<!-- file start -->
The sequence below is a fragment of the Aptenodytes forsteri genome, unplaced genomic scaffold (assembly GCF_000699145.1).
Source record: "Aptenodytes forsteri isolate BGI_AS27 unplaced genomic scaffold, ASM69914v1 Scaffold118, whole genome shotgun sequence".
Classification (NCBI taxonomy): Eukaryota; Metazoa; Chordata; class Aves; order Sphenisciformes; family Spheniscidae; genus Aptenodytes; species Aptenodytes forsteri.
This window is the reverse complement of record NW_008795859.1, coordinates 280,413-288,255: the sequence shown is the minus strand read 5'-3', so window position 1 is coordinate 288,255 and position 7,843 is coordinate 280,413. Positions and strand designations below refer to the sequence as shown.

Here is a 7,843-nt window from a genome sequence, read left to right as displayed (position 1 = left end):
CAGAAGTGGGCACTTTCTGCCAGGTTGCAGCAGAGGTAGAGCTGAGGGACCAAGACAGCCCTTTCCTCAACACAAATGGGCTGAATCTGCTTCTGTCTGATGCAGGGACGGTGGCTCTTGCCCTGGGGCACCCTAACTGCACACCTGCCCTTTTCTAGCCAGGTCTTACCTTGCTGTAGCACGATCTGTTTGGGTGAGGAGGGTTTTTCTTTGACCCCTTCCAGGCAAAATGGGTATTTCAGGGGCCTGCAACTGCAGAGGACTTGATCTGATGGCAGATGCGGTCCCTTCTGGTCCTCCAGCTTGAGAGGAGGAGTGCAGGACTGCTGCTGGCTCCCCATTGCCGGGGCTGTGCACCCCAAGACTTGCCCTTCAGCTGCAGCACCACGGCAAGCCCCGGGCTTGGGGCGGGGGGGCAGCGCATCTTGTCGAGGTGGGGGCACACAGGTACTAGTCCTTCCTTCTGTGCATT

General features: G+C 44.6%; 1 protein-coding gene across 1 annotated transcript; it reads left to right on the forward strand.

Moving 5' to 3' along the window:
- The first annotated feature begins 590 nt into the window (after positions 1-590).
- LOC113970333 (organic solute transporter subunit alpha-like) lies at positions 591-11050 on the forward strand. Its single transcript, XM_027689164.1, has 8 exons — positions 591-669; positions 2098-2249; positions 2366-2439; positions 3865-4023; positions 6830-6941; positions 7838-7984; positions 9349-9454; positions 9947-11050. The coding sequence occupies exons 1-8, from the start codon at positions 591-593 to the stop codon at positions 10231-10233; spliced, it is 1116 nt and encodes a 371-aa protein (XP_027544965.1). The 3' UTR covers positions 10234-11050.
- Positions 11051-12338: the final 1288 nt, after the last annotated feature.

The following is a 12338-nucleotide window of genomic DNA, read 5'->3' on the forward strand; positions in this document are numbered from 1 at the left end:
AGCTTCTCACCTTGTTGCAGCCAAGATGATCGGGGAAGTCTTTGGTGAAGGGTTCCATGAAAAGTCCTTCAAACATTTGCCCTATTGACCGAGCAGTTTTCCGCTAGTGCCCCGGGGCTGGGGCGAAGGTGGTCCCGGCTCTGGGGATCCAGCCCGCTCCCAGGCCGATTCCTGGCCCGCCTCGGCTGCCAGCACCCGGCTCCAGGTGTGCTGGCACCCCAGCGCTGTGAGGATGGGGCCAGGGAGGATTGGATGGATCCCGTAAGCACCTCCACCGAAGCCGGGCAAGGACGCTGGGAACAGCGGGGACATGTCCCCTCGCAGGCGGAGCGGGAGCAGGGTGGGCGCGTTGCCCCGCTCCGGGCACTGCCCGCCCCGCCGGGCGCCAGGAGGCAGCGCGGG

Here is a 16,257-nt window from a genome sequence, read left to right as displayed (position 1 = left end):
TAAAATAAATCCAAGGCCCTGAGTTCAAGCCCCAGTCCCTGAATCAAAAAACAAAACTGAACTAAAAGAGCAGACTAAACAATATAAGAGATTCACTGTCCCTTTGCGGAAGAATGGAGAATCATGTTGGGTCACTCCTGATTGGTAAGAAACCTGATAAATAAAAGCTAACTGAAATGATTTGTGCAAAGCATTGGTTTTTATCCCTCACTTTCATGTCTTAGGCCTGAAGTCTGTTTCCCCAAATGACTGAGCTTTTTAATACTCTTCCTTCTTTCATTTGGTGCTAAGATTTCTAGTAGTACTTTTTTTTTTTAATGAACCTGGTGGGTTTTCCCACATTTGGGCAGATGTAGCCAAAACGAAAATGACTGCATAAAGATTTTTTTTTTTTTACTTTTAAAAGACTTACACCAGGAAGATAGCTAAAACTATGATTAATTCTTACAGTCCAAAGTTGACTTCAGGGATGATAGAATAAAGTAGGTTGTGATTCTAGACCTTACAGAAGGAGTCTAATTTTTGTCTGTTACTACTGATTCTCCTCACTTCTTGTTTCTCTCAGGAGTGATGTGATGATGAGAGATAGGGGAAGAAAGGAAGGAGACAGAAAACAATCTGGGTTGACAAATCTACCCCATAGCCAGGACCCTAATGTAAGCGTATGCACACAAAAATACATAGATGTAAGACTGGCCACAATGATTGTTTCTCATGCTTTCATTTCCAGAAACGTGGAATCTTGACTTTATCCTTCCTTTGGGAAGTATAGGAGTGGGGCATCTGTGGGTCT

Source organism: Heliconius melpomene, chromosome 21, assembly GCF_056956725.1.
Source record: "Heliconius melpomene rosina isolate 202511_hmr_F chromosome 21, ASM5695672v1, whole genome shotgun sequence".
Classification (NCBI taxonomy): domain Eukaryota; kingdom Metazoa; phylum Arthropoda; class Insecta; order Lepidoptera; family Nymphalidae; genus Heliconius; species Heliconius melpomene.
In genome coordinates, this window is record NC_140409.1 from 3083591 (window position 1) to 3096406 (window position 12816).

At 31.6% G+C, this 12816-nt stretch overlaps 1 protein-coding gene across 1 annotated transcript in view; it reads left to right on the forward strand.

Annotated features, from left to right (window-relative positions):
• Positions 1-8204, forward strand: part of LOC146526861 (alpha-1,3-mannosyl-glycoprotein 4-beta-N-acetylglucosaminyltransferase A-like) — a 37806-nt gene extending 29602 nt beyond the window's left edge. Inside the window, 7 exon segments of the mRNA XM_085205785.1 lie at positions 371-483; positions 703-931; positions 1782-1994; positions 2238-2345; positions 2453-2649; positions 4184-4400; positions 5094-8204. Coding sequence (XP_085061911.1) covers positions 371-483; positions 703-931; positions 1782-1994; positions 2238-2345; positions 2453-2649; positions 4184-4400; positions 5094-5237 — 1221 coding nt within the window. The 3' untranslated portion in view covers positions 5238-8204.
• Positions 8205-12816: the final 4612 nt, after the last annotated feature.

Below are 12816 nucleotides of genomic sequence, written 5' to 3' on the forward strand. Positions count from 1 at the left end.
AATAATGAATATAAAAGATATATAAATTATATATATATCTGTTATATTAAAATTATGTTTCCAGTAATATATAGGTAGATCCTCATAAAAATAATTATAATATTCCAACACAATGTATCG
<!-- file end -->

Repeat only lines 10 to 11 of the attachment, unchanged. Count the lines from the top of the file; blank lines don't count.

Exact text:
- LOC113970333 (organic solute transporter subunit alpha-like) lies at positions 591-11050 on the forward strand. Its single transcript, XM_027689164.1, has 8 exons — positions 591-669; positions 2098-2249; positions 2366-2439; positions 3865-4023; positions 6830-6941; positions 7838-7984; positions 9349-9454; positions 9947-11050. The coding sequence occupies exons 1-8, from the start codon at positions 591-593 to the stop codon at positions 10231-10233; spliced, it is 1116 nt and encodes a 371-aa protein (XP_027544965.1). The 3' UTR covers positions 10234-11050.
- Positions 11051-12338: the final 1288 nt, after the last annotated feature.